The moorings were deployed for two weeks in October 2012 with the HOBOs set to log temperature and light data every 30 minutes. After the deployment, students recovered the moorings, disassembled and cleaned the components, and downloaded and organized the data using accompanying HOBOware® Pro graphing and analysis software. Finally, the last homework assignment for the class was an open-ended analysis of the collected data. Students were asked to come up with a simple question and hypothesis, and then explore relationships in the HOBO data to, in a basic way, “test” their hypothesis.


It was clear this activity met many of the course’s goals and objectives. Class interest was evidently piqued as students engaged together in the collection of oceanographic time-series data. It turned out these data also included a number of interesting patterns that lent themselves to reinforcing concepts covered in the class.

One student, for example, hypothesized there might be a relationship between tidal stage and water temperature, and then visually explored the relationship using data from a nearby NOAA tide station and water temperature data from HOBOs deployed at one of the moorings. To examine the potential confounding role of changes in air temperature, she also pulled in air temperature data from an environmental monitoring buoy about one kilometer away. Her investigation suggested the possibility that the phase convergence of the highest high tide of the day and the highest low of the day – conditions that produce an extra-long period of high water in the mixed semi-diurnal tidal environment – may promote extra warming of the water. The student’s investigation, although inconclusive, clearly had her grappling not only with data analysis in Excel, but also with the role played by tides, mixing, and atmospheric heat exchange in shaping the ocean environment.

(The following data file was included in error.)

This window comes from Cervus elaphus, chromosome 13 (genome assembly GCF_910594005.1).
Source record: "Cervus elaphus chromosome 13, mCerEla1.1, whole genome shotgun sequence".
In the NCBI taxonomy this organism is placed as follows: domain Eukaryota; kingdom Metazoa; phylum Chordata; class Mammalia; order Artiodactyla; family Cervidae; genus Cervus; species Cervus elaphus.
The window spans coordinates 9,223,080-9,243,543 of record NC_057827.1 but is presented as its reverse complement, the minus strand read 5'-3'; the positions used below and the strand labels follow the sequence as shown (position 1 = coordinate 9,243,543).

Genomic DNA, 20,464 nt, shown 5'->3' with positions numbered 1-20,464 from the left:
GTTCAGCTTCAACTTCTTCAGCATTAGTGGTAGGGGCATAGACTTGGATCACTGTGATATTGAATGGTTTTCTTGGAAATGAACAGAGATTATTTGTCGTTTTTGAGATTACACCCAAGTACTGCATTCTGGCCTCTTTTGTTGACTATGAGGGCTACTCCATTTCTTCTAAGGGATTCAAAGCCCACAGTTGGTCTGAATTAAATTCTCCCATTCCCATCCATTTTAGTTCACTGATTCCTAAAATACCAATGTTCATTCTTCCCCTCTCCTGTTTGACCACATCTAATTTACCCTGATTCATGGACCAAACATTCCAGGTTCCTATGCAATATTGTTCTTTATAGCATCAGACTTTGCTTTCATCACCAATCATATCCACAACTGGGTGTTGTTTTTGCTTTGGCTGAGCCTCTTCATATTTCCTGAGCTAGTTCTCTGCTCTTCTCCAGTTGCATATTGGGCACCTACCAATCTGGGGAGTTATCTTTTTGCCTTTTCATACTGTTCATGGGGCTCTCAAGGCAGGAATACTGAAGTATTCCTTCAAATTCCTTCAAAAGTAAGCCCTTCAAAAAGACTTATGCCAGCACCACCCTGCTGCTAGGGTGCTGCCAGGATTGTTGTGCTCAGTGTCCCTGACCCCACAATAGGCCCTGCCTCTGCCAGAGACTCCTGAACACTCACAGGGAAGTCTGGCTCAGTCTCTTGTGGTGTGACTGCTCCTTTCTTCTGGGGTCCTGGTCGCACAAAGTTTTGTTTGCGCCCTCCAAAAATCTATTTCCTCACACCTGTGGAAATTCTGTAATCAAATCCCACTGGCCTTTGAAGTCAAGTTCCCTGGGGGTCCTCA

A few elements of this Introduction to Oceanography course made it particularly suited to this learning activity, including ready access to marine waters and the generosity of local funders. Nevertheless, this activity is still highly transferable to other classrooms. For example, while collecting data in marine waters was the ideal scenario for this oceanography class, collecting data in a pond, lake, or even a campus fountain would still achieve the goals of having students wrestle with engineering challenges as a group, and collecting and analyzing data time-series.

This, combined with the low cost of the data loggers, means that this type of activity is accessible to many instructors and transferable to many other classrooms. Peninsula’s Introduction to Oceanography students certainly were positively affected by it. Surveys at the conclusion of the quarter indicated that 76% of the class viewed the data collection and analysis activity as the single most impactful and valuable of the course.


Feiro Marine Life Center ( and the Natural Resources Program of the North Olympic Peninsula Skills Center provided the initial grant funding for supplies for this activity.


Rubin, S., Miller, I.M., Elder, N., Reisenbichler, R.R. and Duda, J. 2011. Nearshore Biological Communities Prior to Removal of the Elwha Dams. In: Duda, J.J., Warrick, J.A., and Magirl, C.S., eds., 2011, Coastal habitats of the Elwha River, Washington— Biological and physical patterns and processes prior to dam removal: U.S. Geological Survey Scientific Investigations Report 2011–5120, 264 p.